Terrarium

Percoco-ArtBloc

 

I’m going to be doing a public installation in ArtBloc in September. Here’s a description:

I am converting these windowed containers into a giant terrarium, to be filled with weeds collected from Hamilton Park with the help of the Greens Group volunteers. Throughout the two month period, the installation will be constantly changing and growing. It will act as a foil to the domesticated space of the park, a wild place within the city, encouraging viewers to look at the overlooked.

Here are some weeds we collected last Saturday. Stay tuned!

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Parallel Botany

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Long quote from this excellent book, recommended by Chiaozza, who breed their own fantastical parallel species.

Dulieu first asks himself the question: What is it that distinguishes the parallel plants from the supposedly real plants of normal botany?

For him there are clearly two levels, or perhaps even two types, of what is real, one on this side and one on the other side of the hedge. “On this side,” he writes, “in our everyday garden, grow the rosemary, juniper, ferns and plane trees, perfectly tangible and visible. For these plants that have an illusory relationship with us, which in no way alters their existentiality, we are merely an event, an accident, and our presence, which to us seems so solid, laden with gravity, is to them no more than a momentary void in motion through the air. Reality is a quality that belongs to them, and we can exercise no rights over it.

“On the other side of the hedge, however, reality is ours. It is the absolute condition of all existence. The plants that grow there are real because we want them to be. If we find them intact in our memories, the same as when we saw them before, it is because we have invested them with the image that we have of them, with the opaque skin of our own confirmation. The plants that grow in that garden are not more or less real than those others which bend and sway in the wind of reason. Their reality, given them by us, is quite simply another and different reality.”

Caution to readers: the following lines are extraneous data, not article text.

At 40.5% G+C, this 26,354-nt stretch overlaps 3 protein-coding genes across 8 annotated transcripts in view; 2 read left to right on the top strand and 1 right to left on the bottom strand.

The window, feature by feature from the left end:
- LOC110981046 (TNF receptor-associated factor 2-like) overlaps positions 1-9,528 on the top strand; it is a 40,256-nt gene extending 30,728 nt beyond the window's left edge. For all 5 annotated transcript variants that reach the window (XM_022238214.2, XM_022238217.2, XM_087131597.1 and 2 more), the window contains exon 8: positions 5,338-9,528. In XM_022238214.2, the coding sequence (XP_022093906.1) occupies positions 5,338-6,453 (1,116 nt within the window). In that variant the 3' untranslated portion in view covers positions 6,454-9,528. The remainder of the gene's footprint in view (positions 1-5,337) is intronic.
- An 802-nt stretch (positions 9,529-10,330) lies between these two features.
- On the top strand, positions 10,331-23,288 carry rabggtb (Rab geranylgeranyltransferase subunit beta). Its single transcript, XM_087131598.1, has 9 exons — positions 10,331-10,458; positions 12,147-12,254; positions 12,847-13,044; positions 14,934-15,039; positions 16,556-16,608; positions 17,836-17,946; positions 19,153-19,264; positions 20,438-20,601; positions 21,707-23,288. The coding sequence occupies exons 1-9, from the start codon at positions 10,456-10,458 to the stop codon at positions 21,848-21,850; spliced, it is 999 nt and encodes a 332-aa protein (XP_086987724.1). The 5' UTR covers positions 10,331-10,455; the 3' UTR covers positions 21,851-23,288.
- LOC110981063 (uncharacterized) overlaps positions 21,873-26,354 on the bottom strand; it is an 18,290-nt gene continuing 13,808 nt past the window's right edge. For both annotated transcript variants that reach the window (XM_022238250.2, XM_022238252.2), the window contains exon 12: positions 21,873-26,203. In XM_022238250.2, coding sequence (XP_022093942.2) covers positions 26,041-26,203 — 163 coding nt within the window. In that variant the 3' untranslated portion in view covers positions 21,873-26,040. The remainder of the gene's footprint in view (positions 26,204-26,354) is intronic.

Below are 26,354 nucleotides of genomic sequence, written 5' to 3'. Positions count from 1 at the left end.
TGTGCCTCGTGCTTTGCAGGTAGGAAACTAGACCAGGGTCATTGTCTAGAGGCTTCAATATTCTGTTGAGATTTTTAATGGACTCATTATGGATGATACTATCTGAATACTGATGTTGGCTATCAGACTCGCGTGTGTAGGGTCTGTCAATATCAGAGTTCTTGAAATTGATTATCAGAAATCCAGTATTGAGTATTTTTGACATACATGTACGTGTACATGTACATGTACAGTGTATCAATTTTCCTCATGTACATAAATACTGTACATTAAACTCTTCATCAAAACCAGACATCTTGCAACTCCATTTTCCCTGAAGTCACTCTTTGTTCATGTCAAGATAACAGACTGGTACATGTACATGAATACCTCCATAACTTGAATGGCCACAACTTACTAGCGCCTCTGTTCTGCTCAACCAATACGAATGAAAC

That the parallel plants exist in the context of a reality that is certainly not that of “every day” is evident at first sight. Though from a distance their striking “plantness” may deceive us into imagining that we are concerned with one of the many freaks of our flora, we soon realize that the plants before our eyes must in fact belong to another realm entirely. Motionless, imperishable, isolated in an imaginary void, they seem to throw out a challenge to the ecological vortex tthat surrounds them. What chiefly strikes us about them is the absence of any tangible, familiar substance. This “matterlessness” of the parallel plants is a phenomenon peculiar to them, and is perhaps the thing which mainly distinguishes them from the ordinary plants around them.

The term “matterlessness,” coined by Koolemans and widely used by both Duluth and Furhaus, may not be a very happy one, suggesting as it does the idea of invisibility, which except for certain abnormal situations is not generally true of parallel botany. “Para-materiality” would perhaps be a more correct word to describe the corporeality of plants that are usually characterized by a fairly solid presence, sometimes almost brutally intrusive, which makes them objectively perceptible to the same degree as all the other things in nature, even if their substance eludes chemical analysis and flouts all known laws of physics.

But “matterlessness” does suggest that apparent absence of verifiable structure on a cellular and molecular level common to all the parallel plants. Each individual species has some special anomaly of its own, of course, and these are more difficult to define and often far more disconcerting, although they are always attributable to some abnormal substance that rejects the most basic gravitational restrictions. There are plants, for instance, that appear clearly in photographs but are imperceptible to the naked eye. Some violate the normal rules of perspective, looking the same size however close or far they may be from us. Others are colorless, but under certain conditions reveal a profusion of colors of exceptional beauty. One of them has leaves with such a tangled maze of veins that it caused the extinction of a voracious insect that at one time had threatened the vegetation of an entire continent.

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Reading List

Readings about the representation of nature in lit and pop culture:

Lawrence Buell (any of his books, esp The Future of Environmental Criticism)
The Ecocriticism Reader
Noel Sturgeon’s Environmentalism in Popular Culture
Greg Garrard’s Ecocriticism
Rob Nixon’s Slow Violence
Reed’s essay “Environmental Justice Ecocriticism”
and Kolodny’s Lay of the Land (older)

Lecture Notes – Environmental Studies

“Whenever you make something invisible visible or something visible invisible, it is a political act.” — Jacques Ranciere?

AGNES DENES

FUTUREFARMERS